A number of folks pointed out the rising costs of leverage used by Closed End Funds (CEFs). It seems reasonable to warn that investors could get a bit of a surprise with these distributions if short term interest rates rise too much. Most all income related CEFs use leverage of 20-35% and they finance the leverage in many ways, but even if they are using very short term repo’s (repurchase agreements) their interest costs are much higher than they were a year ago.
Bea pointed out the increasing costs for the Invesco High Income 2023 Target Trust (IHIT) which finances their leverage with a $80 million repurchase agreement. The fund has paid about $400,000 more in interest during the 6 month period as compared to last year as the interest rate was 3.38% during the most recent period as compared to about 1% less last year. This matters! How much it matters is really unknown as many of the securities they invest in are floating rate–so how things all fall out is not very predictable.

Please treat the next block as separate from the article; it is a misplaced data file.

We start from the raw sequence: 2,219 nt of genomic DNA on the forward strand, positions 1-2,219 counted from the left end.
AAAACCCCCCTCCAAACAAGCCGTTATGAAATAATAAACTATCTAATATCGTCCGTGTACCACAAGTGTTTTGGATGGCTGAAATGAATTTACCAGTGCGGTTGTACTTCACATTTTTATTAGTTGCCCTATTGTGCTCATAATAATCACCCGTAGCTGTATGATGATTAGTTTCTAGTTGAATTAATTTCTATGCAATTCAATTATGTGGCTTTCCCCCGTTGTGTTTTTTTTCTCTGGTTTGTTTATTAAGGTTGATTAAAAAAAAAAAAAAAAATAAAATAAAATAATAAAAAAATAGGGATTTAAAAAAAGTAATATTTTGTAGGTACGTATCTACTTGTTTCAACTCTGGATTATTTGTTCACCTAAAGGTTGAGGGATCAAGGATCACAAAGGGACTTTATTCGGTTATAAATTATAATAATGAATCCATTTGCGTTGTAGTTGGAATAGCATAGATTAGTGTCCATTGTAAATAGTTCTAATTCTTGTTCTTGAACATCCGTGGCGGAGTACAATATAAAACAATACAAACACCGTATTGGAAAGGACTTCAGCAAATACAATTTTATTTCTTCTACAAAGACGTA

In the case of the IHIT Term Trust investors should keep their positions reasonable in size. If we are to assume the Trust has no defaults on holdings investors will be ‘made whole’ (or $9.835/share) so to speak in 2023—BUT in the mean time there could be minor distribution reductions which, at this point in time, would knock the share price down from the $10 area. There is interest rate risk–and it will remain until maybe 18 months (a guess) prior to ‘maturity’ (liquidation).
Because of leverage we seldom have owned CEFs with the exception of IHIT–leverage cuts both ways–great in a rising market and doubly bad in a falling market so we are just passing on some warnings from readers–some very smart folks.